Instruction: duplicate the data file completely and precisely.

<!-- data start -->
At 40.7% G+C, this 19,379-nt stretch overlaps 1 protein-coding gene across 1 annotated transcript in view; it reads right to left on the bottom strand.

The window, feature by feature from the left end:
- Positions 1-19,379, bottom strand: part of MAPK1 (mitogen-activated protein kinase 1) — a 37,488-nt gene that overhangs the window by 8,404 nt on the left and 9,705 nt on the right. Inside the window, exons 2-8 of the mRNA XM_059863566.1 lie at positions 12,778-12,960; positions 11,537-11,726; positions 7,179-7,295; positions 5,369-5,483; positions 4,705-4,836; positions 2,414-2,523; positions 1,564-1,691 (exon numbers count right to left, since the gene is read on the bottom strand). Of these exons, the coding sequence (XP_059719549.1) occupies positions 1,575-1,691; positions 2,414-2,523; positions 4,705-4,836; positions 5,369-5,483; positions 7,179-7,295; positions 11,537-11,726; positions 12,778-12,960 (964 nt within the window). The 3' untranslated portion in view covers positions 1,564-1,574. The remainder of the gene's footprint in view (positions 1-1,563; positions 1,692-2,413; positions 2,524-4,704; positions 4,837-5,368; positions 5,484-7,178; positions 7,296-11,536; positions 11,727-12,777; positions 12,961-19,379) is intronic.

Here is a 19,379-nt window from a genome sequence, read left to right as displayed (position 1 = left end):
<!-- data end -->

At 40.7% G+C, this 19,379-nt stretch overlaps 1 protein-coding gene across 1 annotated transcript in view; it reads right to left on the bottom strand.

The window, feature by feature from the left end:
- Positions 1-19,379, bottom strand: part of MAPK1 (mitogen-activated protein kinase 1) — a 37,488-nt gene that overhangs the window by 8,404 nt on the left and 9,705 nt on the right. Inside the window, exons 2-8 of the mRNA XM_059863566.1 lie at positions 12,778-12,960; positions 11,537-11,726; positions 7,179-7,295; positions 5,369-5,483; positions 4,705-4,836; positions 2,414-2,523; positions 1,564-1,691 (exon numbers count right to left, since the gene is read on the bottom strand). Of these exons, the coding sequence (XP_059719549.1) occupies positions 1,575-1,691; positions 2,414-2,523; positions 4,705-4,836; positions 5,369-5,483; positions 7,179-7,295; positions 11,537-11,726; positions 12,778-12,960 (964 nt within the window). The 3' untranslated portion in view covers positions 1,564-1,574. The remainder of the gene's footprint in view (positions 1-1,563; positions 1,692-2,413; positions 2,524-4,704; positions 4,837-5,368; positions 5,484-7,178; positions 7,296-11,536; positions 11,727-12,777; positions 12,961-19,379) is intronic.

Here is a 19,379-nt window from a genome sequence, read left to right as displayed (position 1 = left end):